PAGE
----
An Analysis and Evaluation of the Saving Capability and Feasibility of Backward-Chaining Evolutionary Algorithms

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@InProceedings{DBLP:conf/acal/XieZ09,
  author =       "Huayang Xie and Mengjie Zhang",
  title =        "An Analysis and Evaluation of the Saving Capability
                 and Feasibility of Backward-Chaining Evolutionary
                 Algorithms",
  booktitle =    "Proceedings of the 4th Australian Conference on
                 Artificial Life (ACAL'09)",
  series =       "Lecture Notes in Computer Science",
  volume =       "5865",
  year =         "2009",
  editor =       "Kevin B. Korb and Marcus Randall and Tim Hendtlass",
  pages =        "63--72",
  address =      "Melbourne, Australia",
  month =        dec # " 1-4",
  publisher =    "Springer",
  bibsource =    "DBLP, http://dblp.uni-trier.de",
  keywords =     "genetic algorithms, genetic programming",
  isbn13 =       "978-3-642-10426-8",
  DOI =          "doi:10.1007/978-3-642-10427-5_7",
  abstract =     "Artificial Intelligence, volume 170, number 11, pages
                 953-983, 2006 published a paper titled
                 {"}Backward-chaining evolutionary algorithm{"}
                 \cite{poli_2006_AIJ}. It introduced two fitness
                 evaluation saving algorithms which are built on top of
                 standard tournament selection. One algorithm is named
                 Efficient Macro-selection Evolutionary Algorithm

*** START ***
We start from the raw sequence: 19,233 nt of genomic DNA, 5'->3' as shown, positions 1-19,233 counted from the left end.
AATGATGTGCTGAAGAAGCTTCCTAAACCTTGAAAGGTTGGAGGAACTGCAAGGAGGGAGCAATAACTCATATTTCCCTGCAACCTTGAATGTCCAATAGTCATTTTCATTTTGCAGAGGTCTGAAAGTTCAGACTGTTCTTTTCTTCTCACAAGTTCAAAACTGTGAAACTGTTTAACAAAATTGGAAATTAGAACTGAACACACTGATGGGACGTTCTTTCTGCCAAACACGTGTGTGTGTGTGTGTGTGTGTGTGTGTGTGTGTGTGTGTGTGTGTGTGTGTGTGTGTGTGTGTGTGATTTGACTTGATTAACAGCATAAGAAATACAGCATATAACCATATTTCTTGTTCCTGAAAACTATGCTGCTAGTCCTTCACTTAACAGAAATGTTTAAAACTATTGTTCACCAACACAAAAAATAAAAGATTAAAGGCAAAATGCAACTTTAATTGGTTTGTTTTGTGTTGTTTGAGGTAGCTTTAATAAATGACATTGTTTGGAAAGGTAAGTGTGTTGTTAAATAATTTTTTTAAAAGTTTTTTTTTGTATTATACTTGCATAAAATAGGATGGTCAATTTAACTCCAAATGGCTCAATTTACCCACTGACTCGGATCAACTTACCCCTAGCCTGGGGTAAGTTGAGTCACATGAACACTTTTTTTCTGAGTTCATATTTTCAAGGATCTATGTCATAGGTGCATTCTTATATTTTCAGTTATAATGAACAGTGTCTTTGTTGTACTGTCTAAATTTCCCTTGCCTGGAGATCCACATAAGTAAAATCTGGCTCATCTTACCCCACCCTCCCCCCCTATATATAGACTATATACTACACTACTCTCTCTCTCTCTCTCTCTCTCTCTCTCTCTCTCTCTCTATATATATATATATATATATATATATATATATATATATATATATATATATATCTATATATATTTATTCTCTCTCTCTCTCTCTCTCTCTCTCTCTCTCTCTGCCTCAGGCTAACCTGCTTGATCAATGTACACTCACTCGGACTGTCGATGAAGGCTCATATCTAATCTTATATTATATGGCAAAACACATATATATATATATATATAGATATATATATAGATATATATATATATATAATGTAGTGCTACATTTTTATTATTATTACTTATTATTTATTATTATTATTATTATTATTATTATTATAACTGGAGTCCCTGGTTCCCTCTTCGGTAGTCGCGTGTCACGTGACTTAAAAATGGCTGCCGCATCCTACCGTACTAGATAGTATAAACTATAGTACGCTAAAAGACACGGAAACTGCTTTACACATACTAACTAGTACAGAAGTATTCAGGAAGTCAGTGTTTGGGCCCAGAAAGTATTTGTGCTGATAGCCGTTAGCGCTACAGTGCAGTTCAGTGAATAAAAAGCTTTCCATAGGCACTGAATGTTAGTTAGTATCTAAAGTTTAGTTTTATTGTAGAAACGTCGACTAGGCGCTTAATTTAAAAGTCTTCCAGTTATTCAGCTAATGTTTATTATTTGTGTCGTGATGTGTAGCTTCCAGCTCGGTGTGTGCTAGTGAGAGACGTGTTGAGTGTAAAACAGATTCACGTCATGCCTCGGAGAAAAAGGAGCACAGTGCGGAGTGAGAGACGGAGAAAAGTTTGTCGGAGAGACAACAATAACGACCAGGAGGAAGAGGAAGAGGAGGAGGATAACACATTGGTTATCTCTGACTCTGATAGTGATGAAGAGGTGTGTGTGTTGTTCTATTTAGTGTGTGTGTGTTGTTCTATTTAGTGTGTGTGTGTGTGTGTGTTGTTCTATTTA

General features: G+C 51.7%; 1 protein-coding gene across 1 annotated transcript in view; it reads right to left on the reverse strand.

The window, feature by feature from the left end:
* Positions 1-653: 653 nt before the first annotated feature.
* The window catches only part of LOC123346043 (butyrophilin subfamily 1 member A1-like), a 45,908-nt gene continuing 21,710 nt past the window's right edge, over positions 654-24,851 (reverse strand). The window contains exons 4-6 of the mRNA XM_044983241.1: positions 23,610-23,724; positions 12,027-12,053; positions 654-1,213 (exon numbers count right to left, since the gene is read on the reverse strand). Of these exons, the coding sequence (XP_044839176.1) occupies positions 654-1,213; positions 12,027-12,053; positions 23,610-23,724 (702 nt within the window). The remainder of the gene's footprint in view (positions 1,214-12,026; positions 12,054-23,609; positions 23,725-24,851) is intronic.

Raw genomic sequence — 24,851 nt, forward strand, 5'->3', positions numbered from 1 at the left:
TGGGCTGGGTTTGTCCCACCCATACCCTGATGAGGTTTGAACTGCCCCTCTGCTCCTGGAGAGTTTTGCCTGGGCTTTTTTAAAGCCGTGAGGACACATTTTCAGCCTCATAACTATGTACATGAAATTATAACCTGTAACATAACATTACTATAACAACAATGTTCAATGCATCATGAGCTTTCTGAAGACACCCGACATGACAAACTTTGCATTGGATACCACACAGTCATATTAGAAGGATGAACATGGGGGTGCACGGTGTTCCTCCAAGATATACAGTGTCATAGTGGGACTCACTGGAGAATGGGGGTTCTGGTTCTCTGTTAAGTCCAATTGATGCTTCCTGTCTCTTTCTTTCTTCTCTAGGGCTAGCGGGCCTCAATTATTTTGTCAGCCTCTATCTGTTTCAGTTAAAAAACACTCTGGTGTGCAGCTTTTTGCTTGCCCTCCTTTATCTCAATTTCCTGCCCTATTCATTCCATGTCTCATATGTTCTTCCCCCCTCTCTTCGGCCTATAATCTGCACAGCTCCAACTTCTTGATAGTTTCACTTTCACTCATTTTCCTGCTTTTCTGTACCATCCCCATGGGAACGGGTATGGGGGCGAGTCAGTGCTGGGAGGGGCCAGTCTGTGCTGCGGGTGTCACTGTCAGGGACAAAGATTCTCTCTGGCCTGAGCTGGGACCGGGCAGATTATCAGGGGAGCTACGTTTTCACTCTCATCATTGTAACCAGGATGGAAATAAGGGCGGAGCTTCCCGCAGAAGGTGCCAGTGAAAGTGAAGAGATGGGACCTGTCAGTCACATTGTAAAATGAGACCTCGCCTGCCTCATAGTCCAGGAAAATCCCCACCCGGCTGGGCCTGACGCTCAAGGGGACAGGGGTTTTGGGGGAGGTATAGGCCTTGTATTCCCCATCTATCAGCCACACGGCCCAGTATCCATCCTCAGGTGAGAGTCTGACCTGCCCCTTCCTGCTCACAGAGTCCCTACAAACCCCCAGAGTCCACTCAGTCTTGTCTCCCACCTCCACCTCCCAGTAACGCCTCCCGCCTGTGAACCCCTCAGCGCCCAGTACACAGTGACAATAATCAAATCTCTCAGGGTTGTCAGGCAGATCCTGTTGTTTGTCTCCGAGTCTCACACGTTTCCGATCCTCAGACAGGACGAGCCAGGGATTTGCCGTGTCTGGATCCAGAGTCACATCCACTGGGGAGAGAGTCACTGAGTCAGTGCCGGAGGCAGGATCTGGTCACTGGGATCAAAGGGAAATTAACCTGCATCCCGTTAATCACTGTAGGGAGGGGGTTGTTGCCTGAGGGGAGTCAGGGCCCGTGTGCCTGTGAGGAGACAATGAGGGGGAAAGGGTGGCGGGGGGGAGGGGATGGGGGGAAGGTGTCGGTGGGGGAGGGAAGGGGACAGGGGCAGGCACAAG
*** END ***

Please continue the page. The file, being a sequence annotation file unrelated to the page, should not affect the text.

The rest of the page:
(EMS-EA) and the other is named Backward-chaining EA
                 (BC-EA). Both algorithms were claimed to be able to
                 provide considerable fitness evaluation savings, and
                 especially BC-EA was claimed to be much efficient for
                 hard and complex problems which require very large
                 populations. This paper provides an evaluation and
                 analysis of the two algorithms in terms of the
                 feasibility and capability of reducing the fitness
                 evaluation cost. The evaluation and analysis results
                 show that BC-EA would be able to provide computational
                 savings in unusual situations where given problems can
                 be solved by an evolutionary algorithm using a very
                 small tournament size, or a large tournament size but a
                 very large population and a very small number of
                 generations. Other than that, the saving capability of
                 BC-EA is the same as EMS-EA. Furthermore, the
                 feasibility of BC-EA is limited because two important
                 assumptions making it work hardly hold.",
}

Genetic Programming entries for Huayang Jason Xie Mengjie Zhang

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